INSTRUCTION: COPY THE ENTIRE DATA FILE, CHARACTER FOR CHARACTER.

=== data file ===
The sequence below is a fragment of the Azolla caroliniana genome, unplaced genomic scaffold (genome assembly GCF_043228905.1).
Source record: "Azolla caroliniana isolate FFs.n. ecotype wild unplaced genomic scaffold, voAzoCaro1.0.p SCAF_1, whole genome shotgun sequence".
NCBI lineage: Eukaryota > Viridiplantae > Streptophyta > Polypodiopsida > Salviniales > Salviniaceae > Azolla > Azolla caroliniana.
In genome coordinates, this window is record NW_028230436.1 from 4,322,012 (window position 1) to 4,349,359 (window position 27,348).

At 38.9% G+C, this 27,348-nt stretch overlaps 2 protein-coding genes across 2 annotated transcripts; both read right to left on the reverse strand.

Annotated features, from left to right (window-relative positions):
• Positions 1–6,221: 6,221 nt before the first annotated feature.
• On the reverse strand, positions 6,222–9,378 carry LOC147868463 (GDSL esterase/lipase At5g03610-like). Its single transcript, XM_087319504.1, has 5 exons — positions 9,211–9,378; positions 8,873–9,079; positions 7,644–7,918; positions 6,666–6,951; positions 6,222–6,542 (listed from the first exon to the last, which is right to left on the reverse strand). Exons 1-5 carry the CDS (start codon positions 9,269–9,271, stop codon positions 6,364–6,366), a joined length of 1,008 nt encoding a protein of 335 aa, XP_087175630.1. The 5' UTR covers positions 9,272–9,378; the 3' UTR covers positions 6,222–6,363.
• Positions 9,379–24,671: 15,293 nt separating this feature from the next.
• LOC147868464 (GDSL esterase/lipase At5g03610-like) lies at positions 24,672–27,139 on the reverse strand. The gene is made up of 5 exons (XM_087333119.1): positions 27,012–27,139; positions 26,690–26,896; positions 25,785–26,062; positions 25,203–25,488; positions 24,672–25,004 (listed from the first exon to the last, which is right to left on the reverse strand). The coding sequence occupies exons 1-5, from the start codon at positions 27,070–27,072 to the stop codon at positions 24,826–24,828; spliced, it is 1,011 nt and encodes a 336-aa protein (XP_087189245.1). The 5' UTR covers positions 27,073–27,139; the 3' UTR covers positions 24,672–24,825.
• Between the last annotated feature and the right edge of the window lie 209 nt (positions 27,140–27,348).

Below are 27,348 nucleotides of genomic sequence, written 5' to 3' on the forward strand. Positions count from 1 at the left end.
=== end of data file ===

The sequence below is a fragment of the Azolla caroliniana genome, unplaced genomic scaffold (genome assembly GCF_043228905.1).
Source record: "Azolla caroliniana isolate FFs.n. ecotype wild unplaced genomic scaffold, voAzoCaro1.0.p SCAF_1, whole genome shotgun sequence".
NCBI lineage: Eukaryota > Viridiplantae > Streptophyta > Polypodiopsida > Salviniales > Salviniaceae > Azolla > Azolla caroliniana.
In genome coordinates, this window is record NW_028230436.1 from 4,322,012 (window position 1) to 4,349,359 (window position 27,348).

At 38.9% G+C, this 27,348-nt stretch overlaps 2 protein-coding genes across 2 annotated transcripts; both read right to left on the reverse strand.

Annotated features, from left to right (window-relative positions):
• Positions 1–6,221: 6,221 nt before the first annotated feature.
• On the reverse strand, positions 6,222–9,378 carry LOC147868463 (GDSL esterase/lipase At5g03610-like). Its single transcript, XM_087319504.1, has 5 exons — positions 9,211–9,378; positions 8,873–9,079; positions 7,644–7,918; positions 6,666–6,951; positions 6,222–6,542 (listed from the first exon to the last, which is right to left on the reverse strand). Exons 1-5 carry the CDS (start codon positions 9,269–9,271, stop codon positions 6,364–6,366), a joined length of 1,008 nt encoding a protein of 335 aa, XP_087175630.1. The 5' UTR covers positions 9,272–9,378; the 3' UTR covers positions 6,222–6,363.
• Positions 9,379–24,671: 15,293 nt separating this feature from the next.
• LOC147868464 (GDSL esterase/lipase At5g03610-like) lies at positions 24,672–27,139 on the reverse strand. The gene is made up of 5 exons (XM_087333119.1): positions 27,012–27,139; positions 26,690–26,896; positions 25,785–26,062; positions 25,203–25,488; positions 24,672–25,004 (listed from the first exon to the last, which is right to left on the reverse strand). The coding sequence occupies exons 1-5, from the start codon at positions 27,070–27,072 to the stop codon at positions 24,826–24,828; spliced, it is 1,011 nt and encodes a 336-aa protein (XP_087189245.1). The 5' UTR covers positions 27,073–27,139; the 3' UTR covers positions 24,672–24,825.
• Between the last annotated feature and the right edge of the window lie 209 nt (positions 27,140–27,348).

Below are 27,348 nucleotides of genomic sequence, written 5' to 3' on the forward strand. Positions count from 1 at the left end.